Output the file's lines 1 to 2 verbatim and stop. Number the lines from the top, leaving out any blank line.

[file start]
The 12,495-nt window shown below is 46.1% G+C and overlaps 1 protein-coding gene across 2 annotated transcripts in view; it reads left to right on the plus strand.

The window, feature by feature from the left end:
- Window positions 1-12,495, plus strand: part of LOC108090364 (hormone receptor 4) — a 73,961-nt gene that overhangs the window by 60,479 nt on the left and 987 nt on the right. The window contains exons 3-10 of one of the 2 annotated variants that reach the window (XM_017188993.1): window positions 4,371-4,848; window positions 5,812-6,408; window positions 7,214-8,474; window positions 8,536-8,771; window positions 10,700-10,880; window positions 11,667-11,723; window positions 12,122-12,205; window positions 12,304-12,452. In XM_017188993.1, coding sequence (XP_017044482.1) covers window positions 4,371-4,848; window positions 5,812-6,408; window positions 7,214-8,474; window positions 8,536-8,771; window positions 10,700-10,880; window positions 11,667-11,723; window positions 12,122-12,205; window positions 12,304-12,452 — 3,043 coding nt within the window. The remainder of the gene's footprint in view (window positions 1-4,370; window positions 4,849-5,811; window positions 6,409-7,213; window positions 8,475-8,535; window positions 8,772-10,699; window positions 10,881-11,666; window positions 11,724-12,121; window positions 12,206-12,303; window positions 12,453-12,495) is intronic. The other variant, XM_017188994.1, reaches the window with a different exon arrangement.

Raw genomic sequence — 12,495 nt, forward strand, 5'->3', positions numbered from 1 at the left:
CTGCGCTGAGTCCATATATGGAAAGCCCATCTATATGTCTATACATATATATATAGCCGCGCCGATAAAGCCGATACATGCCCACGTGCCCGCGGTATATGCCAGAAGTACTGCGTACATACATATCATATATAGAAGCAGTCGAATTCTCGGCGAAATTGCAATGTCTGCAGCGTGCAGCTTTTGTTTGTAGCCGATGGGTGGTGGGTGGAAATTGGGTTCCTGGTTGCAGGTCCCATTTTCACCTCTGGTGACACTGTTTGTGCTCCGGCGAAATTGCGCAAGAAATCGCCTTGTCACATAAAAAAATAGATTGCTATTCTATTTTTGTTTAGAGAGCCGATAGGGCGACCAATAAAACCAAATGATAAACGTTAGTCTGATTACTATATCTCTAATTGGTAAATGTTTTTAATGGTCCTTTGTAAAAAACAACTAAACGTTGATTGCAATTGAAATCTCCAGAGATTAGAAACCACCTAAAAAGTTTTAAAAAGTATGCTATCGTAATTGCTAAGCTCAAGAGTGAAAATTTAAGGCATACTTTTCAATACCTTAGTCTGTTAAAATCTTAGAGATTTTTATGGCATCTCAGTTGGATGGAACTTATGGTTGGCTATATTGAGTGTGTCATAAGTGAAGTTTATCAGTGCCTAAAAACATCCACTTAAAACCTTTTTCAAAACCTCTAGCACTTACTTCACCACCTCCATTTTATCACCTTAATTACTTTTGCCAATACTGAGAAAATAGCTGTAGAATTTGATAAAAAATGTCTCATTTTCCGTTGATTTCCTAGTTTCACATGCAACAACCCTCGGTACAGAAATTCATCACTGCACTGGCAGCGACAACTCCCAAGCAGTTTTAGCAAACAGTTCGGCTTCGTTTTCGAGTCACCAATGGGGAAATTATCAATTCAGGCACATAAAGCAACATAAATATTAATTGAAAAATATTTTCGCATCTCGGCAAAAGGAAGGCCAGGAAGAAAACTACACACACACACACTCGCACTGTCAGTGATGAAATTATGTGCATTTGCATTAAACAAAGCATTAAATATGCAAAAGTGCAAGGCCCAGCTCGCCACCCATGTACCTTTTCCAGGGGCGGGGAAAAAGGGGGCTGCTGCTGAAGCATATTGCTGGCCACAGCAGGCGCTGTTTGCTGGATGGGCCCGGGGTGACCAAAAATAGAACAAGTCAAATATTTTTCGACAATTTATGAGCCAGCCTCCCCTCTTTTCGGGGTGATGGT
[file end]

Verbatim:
The 12,495-nt window shown below is 46.1% G+C and overlaps 1 protein-coding gene across 2 annotated transcripts in view; it reads left to right on the plus strand.

The window, feature by feature from the left end: